Property is dominating the headlines, so anybody who can qualify for a loan appears to be trying to jump on the bandwagon. And of course, when any asset class is booming, the predators arrive.

In this case, they are called property spruikers, and judging by the emails I am receiving they are growing more active by the day.

A woman I will call Jane is just one of thousands of victims. She is 41 years old, single, and lives in Perth. She had worked hard to pay off her home, and was almost debt-free. Two years ago she accepted a friend’s invitation to go to a property seminar.

The seminar was supposed to be free – it cost Jane more than $200,000.

The seminars always follow the same pattern. The victims are given a long spiel about the growing pressure on government budgets caused by rising life expectancies, and are then shown vivid illustrations of the life of poverty that will be faced by those who don’t take steps to provide for themselves.

Then comes the sting – the way to wealth is to negative gear into residential property. This is followed by complex illustrations showing how quickly you can pay off the mortgage on your home by using the rent from the investment property to speed up the repayments. The cream on the cake is the huge amount of tax that is going to be saved.

That of itself is reasonably harmless – the killer blow is that the spruiker then convinces the victim that the best property for them is one that the spruiker, or its associates, will build on their behalf.

Unfortunately, Jane fell for it and found herself the owner of a property in a lower socio-economic area, near Brisbane, for a total cost of $421,000.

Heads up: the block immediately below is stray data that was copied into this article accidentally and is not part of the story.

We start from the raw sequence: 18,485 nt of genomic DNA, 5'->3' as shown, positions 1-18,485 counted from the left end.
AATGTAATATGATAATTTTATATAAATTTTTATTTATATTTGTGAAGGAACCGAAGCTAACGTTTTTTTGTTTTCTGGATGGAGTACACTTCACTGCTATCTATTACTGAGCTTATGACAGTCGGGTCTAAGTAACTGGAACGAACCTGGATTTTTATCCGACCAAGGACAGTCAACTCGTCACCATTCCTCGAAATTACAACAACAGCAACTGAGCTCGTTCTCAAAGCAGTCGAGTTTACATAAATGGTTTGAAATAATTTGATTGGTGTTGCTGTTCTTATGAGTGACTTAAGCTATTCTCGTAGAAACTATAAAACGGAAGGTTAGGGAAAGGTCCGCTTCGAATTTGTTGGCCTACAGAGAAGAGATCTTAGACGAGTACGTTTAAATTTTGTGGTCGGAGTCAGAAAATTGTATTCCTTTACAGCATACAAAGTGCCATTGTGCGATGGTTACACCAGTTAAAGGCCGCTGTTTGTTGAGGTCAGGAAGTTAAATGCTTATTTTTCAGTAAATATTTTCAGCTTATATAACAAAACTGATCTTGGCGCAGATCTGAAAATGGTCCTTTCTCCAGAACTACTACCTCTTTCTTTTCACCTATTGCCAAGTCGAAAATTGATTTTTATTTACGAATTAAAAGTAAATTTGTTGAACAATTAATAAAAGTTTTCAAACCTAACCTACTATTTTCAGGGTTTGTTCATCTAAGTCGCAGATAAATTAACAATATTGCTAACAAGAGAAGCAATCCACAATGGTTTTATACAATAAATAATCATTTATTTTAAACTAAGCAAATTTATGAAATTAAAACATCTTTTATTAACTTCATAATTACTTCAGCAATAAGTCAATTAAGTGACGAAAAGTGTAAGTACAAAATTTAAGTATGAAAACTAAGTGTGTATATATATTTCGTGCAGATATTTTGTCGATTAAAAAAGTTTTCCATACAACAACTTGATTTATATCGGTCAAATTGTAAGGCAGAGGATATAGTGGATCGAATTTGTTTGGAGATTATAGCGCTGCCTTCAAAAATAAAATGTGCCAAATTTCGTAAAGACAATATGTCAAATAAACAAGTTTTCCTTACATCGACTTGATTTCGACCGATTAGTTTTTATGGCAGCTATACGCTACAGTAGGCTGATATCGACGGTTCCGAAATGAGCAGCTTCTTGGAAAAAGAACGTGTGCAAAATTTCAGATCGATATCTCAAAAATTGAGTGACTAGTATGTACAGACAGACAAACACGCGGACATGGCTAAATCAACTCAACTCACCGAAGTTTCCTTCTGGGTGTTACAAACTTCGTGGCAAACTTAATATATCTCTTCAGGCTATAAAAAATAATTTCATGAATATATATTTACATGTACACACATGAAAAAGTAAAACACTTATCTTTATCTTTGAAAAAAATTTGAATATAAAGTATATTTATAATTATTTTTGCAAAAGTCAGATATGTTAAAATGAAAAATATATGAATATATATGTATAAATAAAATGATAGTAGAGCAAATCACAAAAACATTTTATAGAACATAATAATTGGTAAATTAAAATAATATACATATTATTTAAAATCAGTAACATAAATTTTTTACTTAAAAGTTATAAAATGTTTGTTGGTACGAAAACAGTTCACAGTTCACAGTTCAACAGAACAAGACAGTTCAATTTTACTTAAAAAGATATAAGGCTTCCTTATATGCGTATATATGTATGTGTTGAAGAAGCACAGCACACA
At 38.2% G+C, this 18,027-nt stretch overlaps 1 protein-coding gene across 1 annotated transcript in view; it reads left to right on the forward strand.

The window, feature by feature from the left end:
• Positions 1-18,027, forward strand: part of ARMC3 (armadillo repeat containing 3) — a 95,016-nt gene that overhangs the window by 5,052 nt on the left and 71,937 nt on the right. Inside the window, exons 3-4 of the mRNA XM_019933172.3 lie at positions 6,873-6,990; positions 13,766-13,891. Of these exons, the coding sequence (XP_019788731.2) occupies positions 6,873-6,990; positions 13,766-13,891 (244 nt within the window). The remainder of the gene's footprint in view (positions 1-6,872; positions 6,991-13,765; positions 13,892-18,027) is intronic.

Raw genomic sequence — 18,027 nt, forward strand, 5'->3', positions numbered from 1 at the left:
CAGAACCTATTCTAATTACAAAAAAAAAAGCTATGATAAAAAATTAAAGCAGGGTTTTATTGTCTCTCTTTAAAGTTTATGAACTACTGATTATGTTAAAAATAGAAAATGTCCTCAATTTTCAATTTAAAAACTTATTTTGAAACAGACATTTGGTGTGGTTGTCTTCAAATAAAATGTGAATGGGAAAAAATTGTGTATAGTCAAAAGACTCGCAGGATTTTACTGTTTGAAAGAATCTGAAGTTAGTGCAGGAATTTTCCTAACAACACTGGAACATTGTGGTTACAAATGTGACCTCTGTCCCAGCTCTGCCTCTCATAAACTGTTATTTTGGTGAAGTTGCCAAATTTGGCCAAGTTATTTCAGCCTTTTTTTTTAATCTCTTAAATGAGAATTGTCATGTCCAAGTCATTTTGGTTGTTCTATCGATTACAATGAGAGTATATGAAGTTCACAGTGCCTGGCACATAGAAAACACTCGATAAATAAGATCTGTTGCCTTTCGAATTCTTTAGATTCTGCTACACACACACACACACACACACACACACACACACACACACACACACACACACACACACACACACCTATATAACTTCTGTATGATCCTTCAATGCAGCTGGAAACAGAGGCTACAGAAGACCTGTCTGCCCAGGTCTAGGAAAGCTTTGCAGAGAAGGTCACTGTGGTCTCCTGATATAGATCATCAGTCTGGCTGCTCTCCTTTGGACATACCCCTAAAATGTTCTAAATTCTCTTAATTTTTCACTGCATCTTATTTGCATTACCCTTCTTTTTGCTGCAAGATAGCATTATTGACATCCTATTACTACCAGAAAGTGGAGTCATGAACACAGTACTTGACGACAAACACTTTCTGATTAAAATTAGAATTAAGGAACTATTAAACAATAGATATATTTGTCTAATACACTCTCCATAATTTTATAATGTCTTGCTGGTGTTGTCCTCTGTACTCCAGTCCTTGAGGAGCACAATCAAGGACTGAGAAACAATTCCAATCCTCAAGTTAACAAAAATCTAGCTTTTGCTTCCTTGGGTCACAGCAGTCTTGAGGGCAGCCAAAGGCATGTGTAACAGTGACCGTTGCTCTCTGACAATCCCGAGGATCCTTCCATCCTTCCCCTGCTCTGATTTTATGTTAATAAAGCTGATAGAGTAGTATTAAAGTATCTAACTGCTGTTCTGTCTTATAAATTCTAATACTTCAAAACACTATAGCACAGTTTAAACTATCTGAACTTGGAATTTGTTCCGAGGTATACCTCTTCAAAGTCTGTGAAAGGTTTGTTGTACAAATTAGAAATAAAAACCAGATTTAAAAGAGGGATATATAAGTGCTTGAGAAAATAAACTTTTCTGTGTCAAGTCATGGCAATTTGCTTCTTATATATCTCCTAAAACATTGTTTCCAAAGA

The spruikers set up a series of loans but it was done in such a convoluted fashion that Jane felt all she was doing was “robbing Peter to pay Paul”. After a few months she also noticed her debts were rising, not falling as promised.

By this stage the alarm bells were sounding. And it didn’t take much research for Jane to realise she’d been sold a dud.

Eventually the property sold for $299,000. In just two years, Jane has gone from owning a debt-free home to being saddled with a debt of more than $200,000.

There is now a growing pile of files in my office showing that Jane’s situation is becoming increasingly common.

This area is totally unregulated – this is why you will be on your own if you get taken in. Fortunately the scam is easy to spot once you know what to look for.

First. The approach will always come from the spruiker. This will either be by a “free” seminar showing you how to become a millionaire, or else by a phone call to urge you to come to an interview where you’ll be shown how to save tax while paying off your home faster. This is to get you in so they can put you under their spell.

Second. Even though any seasoned property investor knows the way to wealth is to search out bargains for yourself, the spruiker will take control and try to convince you that they are the only people who can find the right property for you. This is so they can sell you an overpriced property.

Third. There will nearly always be a building contract involved and the rationale is that you’ll save stamp duty, get a new home, and therefore bigger tax breaks. The real reason is it gives the spruiker a better chance to load the price.

Four. In most cases, they will be a one-stop shop – once again, to stay in control. You will find they control the lawyer, the mortgage broker, the builder and the managing agent.

Five. The properties will usually be in outlying suburbs and in lower socio-economic areas. Often, the properties offered will be in a different state to the one you live in.

Six. There will invariably be a mortgage required over your own home. The last thing the spruiker wants is for you to get a valuation on the overpriced property they are trying to force on you.

It’s a sad state of affairs, and I urge you to take careful note of what I have written and circulate it is widely as possible. Also, if you have any anecdotes I would love to hear them – just email me (or Money editor Caitlin Fitzsimmons). Right now the only protection we have is to take care of one another.

Noel Whittaker is the author of Making Money Made Simple and numerous other books on personal finance. His advice is general in nature and readers should seek their own professional advice before making any financial decisions. Email:

Posted by Noel Whittaker – The Age on 10th March, 2017